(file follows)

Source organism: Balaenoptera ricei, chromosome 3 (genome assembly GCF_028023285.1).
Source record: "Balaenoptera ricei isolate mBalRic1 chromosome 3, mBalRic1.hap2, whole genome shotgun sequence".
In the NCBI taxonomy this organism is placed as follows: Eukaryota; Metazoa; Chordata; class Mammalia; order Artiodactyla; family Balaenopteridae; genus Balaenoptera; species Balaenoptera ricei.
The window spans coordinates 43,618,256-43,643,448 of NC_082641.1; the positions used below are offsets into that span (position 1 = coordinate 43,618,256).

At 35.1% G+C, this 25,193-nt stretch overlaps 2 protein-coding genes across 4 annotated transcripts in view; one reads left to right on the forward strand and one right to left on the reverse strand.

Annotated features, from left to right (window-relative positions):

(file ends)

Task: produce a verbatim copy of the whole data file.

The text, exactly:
Source organism: Balaenoptera ricei, chromosome 3 (genome assembly GCF_028023285.1).
Source record: "Balaenoptera ricei isolate mBalRic1 chromosome 3, mBalRic1.hap2, whole genome shotgun sequence".
In the NCBI taxonomy this organism is placed as follows: Eukaryota; Metazoa; Chordata; class Mammalia; order Artiodactyla; family Balaenopteridae; genus Balaenoptera; species Balaenoptera ricei.
The window spans coordinates 43,618,256-43,643,448 of NC_082641.1; the positions used below are offsets into that span (position 1 = coordinate 43,618,256).

At 35.1% G+C, this 25,193-nt stretch overlaps 2 protein-coding genes across 4 annotated transcripts in view; one reads left to right on the forward strand and one right to left on the reverse strand.

Annotated features, from left to right (window-relative positions):